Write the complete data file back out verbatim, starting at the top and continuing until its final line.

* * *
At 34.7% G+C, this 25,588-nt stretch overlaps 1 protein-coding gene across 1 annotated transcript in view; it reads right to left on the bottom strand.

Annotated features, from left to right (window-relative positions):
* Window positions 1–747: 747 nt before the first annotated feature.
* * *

At 34.7% G+C, this 25,588-nt stretch overlaps 1 protein-coding gene across 1 annotated transcript in view; it reads right to left on the bottom strand.

Annotated features, from left to right (window-relative positions):
* Window positions 1–747: 747 nt before the first annotated feature.